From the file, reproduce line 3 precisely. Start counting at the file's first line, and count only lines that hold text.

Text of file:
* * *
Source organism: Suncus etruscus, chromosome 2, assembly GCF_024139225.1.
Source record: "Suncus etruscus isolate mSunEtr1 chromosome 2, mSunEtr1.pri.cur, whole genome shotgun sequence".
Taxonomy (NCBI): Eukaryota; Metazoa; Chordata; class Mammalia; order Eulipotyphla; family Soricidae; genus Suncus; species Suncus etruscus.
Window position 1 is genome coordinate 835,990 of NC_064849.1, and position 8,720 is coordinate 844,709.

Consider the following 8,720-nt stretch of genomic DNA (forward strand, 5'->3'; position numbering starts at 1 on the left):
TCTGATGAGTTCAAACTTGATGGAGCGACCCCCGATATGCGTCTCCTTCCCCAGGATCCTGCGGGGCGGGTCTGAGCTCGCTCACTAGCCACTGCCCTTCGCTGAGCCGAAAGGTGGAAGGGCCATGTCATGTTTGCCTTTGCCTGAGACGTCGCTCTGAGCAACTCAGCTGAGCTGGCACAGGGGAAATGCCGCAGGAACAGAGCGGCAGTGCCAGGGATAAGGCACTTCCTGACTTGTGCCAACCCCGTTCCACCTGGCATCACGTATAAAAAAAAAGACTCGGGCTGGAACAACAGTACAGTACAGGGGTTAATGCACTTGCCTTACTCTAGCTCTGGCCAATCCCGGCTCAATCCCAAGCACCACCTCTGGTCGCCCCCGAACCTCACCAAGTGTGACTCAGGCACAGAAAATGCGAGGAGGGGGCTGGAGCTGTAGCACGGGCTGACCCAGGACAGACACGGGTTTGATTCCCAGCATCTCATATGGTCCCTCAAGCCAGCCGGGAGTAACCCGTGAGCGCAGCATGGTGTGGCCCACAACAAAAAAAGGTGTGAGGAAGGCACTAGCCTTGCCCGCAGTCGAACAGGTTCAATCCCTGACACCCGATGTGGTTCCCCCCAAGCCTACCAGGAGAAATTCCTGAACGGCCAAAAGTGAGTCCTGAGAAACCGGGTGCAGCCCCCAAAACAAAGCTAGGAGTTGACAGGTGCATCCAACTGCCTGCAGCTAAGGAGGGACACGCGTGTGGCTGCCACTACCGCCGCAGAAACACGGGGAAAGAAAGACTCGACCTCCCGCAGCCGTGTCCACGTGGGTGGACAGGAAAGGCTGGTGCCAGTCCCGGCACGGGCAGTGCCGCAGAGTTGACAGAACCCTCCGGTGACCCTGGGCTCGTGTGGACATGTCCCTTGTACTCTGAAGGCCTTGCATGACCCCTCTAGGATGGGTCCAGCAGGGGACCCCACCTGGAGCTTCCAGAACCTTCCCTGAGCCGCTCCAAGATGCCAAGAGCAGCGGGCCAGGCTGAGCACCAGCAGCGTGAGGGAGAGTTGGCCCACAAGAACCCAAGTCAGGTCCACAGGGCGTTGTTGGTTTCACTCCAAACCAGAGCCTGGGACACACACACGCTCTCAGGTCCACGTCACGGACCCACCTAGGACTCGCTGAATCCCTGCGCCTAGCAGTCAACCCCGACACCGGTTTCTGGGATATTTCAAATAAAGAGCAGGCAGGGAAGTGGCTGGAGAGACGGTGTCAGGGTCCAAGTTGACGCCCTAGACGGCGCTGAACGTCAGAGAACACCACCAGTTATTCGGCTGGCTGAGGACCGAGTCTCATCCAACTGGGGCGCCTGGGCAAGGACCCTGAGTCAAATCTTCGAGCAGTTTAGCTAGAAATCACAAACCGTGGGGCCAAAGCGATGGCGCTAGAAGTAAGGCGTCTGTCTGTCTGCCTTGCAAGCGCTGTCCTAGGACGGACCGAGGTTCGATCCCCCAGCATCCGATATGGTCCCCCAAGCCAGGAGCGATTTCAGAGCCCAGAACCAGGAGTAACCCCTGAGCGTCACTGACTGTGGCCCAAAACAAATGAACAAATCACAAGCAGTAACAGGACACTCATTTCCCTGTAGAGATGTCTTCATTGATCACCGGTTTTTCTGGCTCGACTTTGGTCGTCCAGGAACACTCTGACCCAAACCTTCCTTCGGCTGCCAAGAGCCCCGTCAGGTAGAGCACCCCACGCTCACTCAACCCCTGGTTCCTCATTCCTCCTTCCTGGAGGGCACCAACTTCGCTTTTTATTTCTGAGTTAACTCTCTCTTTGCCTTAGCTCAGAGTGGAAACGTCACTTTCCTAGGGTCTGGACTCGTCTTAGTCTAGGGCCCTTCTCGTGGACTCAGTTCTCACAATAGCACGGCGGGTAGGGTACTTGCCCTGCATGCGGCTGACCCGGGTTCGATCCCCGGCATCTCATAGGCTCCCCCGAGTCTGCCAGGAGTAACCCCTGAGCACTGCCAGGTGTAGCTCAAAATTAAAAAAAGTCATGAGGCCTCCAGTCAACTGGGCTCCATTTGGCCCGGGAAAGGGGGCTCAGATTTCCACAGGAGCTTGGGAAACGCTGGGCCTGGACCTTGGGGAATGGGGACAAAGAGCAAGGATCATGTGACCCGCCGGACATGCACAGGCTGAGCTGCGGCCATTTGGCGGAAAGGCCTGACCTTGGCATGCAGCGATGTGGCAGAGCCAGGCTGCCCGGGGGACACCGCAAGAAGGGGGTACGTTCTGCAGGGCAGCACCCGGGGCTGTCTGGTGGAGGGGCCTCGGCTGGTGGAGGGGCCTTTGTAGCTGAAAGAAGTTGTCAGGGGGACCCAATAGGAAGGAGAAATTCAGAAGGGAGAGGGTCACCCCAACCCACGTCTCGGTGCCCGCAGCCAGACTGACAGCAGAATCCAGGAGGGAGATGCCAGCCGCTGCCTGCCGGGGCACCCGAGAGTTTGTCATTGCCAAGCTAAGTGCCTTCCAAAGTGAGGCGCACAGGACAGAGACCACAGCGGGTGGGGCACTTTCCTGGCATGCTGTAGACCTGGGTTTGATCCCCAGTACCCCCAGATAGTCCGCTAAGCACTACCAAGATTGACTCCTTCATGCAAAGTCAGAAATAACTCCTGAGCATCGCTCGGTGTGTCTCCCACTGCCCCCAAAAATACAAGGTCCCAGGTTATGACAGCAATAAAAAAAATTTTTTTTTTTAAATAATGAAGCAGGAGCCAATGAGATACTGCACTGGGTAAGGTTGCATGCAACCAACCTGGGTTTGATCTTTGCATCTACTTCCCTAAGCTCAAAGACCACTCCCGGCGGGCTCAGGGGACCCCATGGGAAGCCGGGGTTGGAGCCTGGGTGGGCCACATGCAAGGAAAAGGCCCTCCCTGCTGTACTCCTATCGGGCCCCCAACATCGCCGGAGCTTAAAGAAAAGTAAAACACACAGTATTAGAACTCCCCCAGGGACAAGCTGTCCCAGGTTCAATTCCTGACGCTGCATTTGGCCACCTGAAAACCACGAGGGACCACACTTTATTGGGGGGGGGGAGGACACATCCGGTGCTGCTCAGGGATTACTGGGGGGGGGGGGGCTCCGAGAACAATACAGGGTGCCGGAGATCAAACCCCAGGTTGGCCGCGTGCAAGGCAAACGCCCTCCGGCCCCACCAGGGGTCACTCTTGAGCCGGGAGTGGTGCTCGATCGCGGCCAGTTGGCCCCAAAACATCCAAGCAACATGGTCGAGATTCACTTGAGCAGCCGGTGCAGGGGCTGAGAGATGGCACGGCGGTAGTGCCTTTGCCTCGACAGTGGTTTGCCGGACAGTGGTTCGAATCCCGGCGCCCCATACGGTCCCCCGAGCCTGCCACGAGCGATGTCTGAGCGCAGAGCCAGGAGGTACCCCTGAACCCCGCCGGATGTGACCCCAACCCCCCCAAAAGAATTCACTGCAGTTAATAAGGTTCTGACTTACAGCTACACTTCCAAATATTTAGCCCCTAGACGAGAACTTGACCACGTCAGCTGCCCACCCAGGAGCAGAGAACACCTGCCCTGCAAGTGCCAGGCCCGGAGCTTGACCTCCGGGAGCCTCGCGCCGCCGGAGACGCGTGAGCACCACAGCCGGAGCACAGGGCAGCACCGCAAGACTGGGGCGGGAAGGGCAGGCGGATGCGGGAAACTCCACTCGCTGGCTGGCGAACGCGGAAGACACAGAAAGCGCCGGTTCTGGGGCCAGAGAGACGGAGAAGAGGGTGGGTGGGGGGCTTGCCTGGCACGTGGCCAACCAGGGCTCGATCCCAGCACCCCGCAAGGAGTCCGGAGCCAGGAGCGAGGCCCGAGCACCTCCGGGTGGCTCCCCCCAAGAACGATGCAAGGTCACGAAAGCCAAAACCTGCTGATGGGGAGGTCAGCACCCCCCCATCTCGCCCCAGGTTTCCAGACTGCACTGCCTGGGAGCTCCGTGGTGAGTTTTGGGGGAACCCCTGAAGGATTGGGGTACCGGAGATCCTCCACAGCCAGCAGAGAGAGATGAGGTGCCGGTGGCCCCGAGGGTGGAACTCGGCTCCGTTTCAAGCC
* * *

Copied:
Taxonomy (NCBI): Eukaryota; Metazoa; Chordata; class Mammalia; order Eulipotyphla; family Soricidae; genus Suncus; species Suncus etruscus.